We should probably be leery about Green Book. After all, from afar it smells suspiciously like Driving Miss Daisy rewritten for male actors. And haven’t we already seen too many movies in which hard-headed members of mismatched social groups encounter their opposite number and, after a few comic and/or strife-laden scenes, learn valuable life lessons from each other?
All of which is arguably accurate in this case, but that facile analysis does not take into account the power of personality — something that both Mahershala Ali and Viggo Mortensen have in abundance. The two actors, as a pair of fish-out-of-water, chance acquaintances making a potentially perilous road trip through the Deep South in 1962, put the movie into the what-the-hell-it’s-fun-to-watch category. It’s directed by veteran provocateur Peter Farrelly (There’s Something About Mary) from a screenplay he wrote with Nick Vallelonga and Brian Hayes Currie.
Tony Lip (Mortensen, in deep Italian-American mode), real name Tony Vallelonga (the inspiration for his son’s screenplay), is a connected Bronx tough guy who’s about to lose his bouncer job at the Copacabana night club while the place gets redecorated and needs a gig to tide him over. Best-selling African-American jazz and classical pianist Don Shirley (a very prissy Ali) is going on tour with his trio and needs some muscle to handle eventualities down South, as well as to drive Dr. Shirley’s car. If all Tony did was beat up menacing racist yokels, the movie would still be fairly entertaining, but it turns out the hired goon has a heart, and the cosseted recording artist does, too. They don’t exactly fall in love — they merely come to see the other’s point of view.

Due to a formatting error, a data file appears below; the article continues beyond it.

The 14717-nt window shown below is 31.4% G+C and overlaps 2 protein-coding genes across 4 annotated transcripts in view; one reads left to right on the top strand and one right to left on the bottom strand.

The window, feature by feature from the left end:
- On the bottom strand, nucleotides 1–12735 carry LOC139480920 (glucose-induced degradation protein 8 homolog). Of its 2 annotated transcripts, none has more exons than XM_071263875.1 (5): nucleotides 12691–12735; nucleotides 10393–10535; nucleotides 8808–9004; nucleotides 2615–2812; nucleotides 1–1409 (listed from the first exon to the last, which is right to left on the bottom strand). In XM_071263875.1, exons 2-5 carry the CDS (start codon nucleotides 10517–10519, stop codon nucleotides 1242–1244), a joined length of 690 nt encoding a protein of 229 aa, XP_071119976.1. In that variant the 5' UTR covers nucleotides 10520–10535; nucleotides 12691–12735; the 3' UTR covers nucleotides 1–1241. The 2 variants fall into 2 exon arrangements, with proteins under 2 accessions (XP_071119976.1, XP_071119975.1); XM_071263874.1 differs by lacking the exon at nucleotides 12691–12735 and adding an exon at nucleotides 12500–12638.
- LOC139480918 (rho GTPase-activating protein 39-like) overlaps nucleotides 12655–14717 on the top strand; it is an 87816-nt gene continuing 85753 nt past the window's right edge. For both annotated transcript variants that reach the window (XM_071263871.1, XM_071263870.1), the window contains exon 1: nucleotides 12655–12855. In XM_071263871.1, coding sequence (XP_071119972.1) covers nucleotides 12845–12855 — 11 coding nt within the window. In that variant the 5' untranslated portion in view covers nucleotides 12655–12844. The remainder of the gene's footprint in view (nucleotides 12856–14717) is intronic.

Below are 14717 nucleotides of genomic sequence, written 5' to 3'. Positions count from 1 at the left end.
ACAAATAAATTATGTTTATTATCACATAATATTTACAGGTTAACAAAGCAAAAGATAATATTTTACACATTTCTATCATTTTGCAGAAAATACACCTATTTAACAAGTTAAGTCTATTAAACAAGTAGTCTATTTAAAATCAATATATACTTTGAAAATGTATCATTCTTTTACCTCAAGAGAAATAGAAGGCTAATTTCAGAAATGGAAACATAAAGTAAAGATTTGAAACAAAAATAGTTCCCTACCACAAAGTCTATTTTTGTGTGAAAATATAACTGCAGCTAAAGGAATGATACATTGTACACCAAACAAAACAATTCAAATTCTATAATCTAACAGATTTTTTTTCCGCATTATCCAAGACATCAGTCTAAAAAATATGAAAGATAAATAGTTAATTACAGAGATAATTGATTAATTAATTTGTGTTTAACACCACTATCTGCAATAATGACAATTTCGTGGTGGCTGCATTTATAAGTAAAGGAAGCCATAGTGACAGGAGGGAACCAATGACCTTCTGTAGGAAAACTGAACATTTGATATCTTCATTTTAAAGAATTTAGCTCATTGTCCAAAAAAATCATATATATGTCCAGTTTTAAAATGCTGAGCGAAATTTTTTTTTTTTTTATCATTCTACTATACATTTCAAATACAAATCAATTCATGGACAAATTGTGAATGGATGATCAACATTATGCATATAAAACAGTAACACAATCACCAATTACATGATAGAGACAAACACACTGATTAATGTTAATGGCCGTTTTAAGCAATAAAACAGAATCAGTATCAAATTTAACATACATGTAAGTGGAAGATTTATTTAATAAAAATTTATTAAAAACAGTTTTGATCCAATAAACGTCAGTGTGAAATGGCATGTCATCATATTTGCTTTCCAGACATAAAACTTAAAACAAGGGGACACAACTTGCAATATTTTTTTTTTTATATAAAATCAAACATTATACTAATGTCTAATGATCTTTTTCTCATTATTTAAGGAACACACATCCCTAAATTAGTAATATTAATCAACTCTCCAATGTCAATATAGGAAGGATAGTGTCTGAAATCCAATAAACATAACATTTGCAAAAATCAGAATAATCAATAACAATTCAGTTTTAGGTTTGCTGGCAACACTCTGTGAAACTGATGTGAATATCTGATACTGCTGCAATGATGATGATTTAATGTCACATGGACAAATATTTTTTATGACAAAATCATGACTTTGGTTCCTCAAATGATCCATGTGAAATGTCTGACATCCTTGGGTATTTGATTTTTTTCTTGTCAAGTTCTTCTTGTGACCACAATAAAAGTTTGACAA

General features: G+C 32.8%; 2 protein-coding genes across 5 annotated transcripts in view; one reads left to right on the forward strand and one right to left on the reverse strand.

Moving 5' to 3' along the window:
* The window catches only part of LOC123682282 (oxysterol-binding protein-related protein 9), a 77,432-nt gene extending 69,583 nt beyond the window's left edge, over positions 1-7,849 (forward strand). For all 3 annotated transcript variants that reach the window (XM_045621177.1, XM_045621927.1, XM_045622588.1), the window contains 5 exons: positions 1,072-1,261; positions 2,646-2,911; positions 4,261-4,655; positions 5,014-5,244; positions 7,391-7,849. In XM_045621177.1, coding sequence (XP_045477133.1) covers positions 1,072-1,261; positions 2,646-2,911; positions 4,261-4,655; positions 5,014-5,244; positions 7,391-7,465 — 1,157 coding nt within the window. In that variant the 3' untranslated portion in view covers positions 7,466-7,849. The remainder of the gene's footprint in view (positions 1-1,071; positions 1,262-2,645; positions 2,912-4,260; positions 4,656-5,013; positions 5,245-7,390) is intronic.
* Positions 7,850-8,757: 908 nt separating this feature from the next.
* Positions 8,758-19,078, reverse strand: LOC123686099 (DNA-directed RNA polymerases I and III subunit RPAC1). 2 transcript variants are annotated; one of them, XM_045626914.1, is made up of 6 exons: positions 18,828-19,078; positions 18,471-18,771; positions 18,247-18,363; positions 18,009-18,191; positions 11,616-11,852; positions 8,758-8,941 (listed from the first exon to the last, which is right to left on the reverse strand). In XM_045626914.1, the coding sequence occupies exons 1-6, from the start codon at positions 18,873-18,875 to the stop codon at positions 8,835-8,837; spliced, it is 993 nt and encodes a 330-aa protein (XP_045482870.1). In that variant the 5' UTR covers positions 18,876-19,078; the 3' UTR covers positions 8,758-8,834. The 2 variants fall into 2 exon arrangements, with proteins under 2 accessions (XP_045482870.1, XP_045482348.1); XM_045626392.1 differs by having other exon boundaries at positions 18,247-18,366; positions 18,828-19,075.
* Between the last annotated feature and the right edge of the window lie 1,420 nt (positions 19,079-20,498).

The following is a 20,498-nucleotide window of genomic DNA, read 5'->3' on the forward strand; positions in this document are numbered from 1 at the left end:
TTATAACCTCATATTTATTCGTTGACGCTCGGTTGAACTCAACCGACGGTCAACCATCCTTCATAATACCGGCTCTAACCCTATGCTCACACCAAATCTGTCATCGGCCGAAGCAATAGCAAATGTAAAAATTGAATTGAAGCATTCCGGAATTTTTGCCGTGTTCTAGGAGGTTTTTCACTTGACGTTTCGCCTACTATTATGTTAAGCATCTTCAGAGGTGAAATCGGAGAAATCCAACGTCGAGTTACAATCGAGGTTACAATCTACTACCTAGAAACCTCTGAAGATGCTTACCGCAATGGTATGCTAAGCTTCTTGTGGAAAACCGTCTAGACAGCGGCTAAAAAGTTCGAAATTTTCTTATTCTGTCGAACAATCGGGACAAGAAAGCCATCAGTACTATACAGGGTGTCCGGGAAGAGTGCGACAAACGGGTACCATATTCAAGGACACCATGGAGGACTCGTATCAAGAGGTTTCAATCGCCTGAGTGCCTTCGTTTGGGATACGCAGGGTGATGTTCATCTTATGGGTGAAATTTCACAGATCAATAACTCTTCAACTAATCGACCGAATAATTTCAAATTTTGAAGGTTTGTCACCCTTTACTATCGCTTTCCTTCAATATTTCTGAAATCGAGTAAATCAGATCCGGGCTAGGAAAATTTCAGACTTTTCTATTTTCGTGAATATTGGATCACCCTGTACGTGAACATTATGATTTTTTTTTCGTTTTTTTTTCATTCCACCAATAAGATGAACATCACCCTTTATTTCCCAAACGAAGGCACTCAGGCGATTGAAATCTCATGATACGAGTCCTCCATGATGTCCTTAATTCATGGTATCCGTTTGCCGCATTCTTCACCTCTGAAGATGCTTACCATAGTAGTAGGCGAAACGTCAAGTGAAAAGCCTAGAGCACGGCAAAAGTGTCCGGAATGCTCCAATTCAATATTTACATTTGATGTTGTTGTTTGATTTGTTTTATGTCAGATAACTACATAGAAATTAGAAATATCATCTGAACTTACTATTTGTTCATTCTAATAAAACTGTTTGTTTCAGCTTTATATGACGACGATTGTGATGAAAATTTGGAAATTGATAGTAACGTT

Filmmaker Farrelly has made a career out of his characters’ outrageous behavior. It’s a pleasure to see him easing up on the fish-hook-in-the-nostrils humor with actors as sharp as Mortensen and Ali. In their predictable way, Tony Lip and Dr. Shirley give us hope for the future.